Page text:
- This investment by a private company is made with a view that this will lead to increased commuter traffic on these routes and which will make these routes profitable, if they are running at a loss and increase their profit margins, if they are already profitable. In the revenue that is generated, the company will share the revenue with PMPML.
- This will be a pilot for 3 months, at the end of which, the city, the PMPML and the citizens will get a chance to see if some perceptible improvement has occurred or not. After this trial period, the city can decide to move ahead on the same PPP model or revise and mature the model to suit the requirements and expectations.
- The biggest benefit of this proposal is that the city will get improved bus routes at no upfront additional investment and no increase in fares. With this benefit, if the routes have to share a part of its revenue, it’s an absolute win win situation for the citizens.
- If this PPP model works and is found suitable, it may get extended to other routes as well. Or alternatively, if PMPML gets a share of the revenue without having to bear the expenses of operating these routes, the surplus money can be used to improve other routes in the city.
Across the world, cities have used a variety of PPP models in urban transport. Right from private investments in bus rapid transit systems of Bogota to the metros and light rail systems, cities have found private investors to pump in the upfront investment into buying buses and laying down lines. In this day and age, to expect that all and entire investment should come only from the government coffers is foolishness. Many cities are also using suitable PPP models to operate and maintain urban transport systems. In fact, it is found that cities have used the PPP models especially, when things are not working in status quo and it is imperative to search for innovative and out-of-the-box solutions. In 2011, the Asian Development Bank has generated a document for Government of Maharashtra that outlines multiple models for private engagement to improve public transport in its cities. So the idea itself is not new, but a serious consideration and follow up on it is happening for the first time. And Pune, is always a city of firsts!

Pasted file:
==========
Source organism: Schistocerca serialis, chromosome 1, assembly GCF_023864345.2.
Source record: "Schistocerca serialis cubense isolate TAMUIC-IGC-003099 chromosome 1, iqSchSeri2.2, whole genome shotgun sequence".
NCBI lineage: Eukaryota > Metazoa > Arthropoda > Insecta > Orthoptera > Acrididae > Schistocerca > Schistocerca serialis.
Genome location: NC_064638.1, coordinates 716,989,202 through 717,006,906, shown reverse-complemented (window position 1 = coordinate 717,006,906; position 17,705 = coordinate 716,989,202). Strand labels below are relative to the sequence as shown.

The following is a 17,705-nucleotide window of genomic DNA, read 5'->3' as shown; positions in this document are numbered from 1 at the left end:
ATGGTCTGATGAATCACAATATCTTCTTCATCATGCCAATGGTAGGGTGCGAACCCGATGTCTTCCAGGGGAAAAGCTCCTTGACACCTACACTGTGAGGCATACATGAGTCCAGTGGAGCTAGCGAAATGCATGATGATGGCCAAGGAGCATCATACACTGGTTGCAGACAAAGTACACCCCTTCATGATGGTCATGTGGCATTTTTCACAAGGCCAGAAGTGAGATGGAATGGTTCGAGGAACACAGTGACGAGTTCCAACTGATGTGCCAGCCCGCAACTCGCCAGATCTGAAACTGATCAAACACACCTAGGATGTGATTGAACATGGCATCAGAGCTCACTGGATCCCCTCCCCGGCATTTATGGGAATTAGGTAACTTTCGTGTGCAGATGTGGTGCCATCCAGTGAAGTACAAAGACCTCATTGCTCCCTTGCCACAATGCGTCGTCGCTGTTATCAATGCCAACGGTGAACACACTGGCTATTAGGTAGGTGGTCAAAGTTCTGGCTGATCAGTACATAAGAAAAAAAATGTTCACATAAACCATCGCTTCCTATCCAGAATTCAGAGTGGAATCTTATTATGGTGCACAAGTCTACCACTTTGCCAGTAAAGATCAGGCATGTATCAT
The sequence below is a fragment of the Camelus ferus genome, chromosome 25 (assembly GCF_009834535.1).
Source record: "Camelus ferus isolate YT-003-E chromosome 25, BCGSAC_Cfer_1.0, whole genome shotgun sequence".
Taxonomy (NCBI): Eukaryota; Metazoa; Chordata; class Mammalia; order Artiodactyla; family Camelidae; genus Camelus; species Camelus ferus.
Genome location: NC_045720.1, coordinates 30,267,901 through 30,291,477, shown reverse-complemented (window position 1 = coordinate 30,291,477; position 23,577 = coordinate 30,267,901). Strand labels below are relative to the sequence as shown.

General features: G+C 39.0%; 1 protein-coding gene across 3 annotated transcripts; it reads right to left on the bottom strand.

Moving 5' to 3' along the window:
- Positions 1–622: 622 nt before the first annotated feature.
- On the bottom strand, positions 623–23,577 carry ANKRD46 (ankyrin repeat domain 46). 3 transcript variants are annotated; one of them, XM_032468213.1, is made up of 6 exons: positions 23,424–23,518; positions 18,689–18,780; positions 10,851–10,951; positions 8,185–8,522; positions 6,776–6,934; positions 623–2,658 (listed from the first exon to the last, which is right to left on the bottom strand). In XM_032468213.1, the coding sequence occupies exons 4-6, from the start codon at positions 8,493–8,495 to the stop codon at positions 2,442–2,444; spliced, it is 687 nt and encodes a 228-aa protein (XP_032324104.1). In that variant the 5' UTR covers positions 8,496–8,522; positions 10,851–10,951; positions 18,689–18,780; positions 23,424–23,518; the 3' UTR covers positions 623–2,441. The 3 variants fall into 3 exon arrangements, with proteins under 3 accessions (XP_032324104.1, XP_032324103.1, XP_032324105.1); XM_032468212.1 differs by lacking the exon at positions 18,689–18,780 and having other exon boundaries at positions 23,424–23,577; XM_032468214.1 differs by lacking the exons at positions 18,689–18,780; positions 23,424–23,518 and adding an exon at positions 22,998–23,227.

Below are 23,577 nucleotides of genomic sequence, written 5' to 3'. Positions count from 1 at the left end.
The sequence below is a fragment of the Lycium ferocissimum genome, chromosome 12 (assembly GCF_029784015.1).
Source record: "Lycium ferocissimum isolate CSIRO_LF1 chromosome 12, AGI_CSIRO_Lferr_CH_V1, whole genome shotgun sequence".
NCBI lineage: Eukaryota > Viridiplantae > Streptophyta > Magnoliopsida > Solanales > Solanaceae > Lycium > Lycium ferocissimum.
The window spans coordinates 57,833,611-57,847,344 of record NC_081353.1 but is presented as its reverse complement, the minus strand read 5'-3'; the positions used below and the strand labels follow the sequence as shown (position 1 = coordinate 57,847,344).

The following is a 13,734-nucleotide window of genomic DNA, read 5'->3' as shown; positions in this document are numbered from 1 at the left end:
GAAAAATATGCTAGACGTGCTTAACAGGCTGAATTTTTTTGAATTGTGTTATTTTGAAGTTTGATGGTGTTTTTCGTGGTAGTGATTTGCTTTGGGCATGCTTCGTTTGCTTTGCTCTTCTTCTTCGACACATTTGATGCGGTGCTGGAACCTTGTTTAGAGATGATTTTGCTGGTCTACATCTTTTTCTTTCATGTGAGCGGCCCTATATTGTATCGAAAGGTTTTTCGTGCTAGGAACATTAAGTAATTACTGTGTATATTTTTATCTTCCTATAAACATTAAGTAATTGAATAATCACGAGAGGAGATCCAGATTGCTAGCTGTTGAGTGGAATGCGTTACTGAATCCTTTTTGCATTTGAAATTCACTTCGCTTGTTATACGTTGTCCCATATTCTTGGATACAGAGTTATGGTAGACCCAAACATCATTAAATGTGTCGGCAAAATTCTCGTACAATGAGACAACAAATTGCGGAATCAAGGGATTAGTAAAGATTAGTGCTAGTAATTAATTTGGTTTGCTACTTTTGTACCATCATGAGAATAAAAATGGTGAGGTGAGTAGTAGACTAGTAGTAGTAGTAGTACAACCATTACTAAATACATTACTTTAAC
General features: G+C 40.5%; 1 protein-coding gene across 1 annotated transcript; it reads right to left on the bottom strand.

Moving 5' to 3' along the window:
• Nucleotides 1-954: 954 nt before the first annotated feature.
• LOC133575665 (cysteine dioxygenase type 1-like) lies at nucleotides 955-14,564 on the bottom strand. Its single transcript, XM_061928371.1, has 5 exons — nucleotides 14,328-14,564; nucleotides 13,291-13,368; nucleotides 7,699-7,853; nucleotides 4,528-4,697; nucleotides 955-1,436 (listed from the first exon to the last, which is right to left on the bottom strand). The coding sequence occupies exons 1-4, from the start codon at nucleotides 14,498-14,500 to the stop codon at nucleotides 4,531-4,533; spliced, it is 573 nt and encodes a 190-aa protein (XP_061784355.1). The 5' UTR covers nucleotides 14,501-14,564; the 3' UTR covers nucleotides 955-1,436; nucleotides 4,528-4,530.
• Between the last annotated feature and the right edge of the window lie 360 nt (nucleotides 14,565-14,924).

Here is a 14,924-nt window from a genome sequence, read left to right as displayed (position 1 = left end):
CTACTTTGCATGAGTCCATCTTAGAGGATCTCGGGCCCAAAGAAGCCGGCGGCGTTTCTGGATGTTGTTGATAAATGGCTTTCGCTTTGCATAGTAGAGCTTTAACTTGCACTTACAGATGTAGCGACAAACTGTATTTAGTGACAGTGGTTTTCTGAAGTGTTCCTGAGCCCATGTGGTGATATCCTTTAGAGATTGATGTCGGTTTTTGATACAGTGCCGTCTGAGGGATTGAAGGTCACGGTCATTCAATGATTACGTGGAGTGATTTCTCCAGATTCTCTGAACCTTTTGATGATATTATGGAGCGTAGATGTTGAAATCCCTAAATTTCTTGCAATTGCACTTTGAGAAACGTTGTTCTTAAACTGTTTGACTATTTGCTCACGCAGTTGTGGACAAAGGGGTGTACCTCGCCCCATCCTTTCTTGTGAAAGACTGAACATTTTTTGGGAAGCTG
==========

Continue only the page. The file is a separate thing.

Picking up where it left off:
Pune is struggling with its bus service for a long time. Private, well intentioned companies that are ready to invest need to be attracted to invest in public infrastructure. At the end of this, private companies are going to look at recovering their base investment, in the least. Such give and take of monies, should be encouraged and systems should be matured to allow this to happen without any side taking advantage of the other. Like the government, private company monopolies should also be avoided, by allowing exit options in the PPP model. However, consistently being suspicious of private investments will never allow the maturing of PPP models in public infrastructure.
This current proposal of infusing a new energy into the bus service of Pune is a great opportunity. The best part is that it’s a pilot. So any failures, changes that we want can still become a part of the final model for the city. It’s a great opportunity to see if we, as citizens and the city, is ready to take on the challenge of a new style of public transport system. In all probability, we will all talk about and get lauded about how Pune fixed its bus service after a few years. Let’s open our minds and explore the possibility! That’s the least we can do for our city to begin her move towards a good bus service.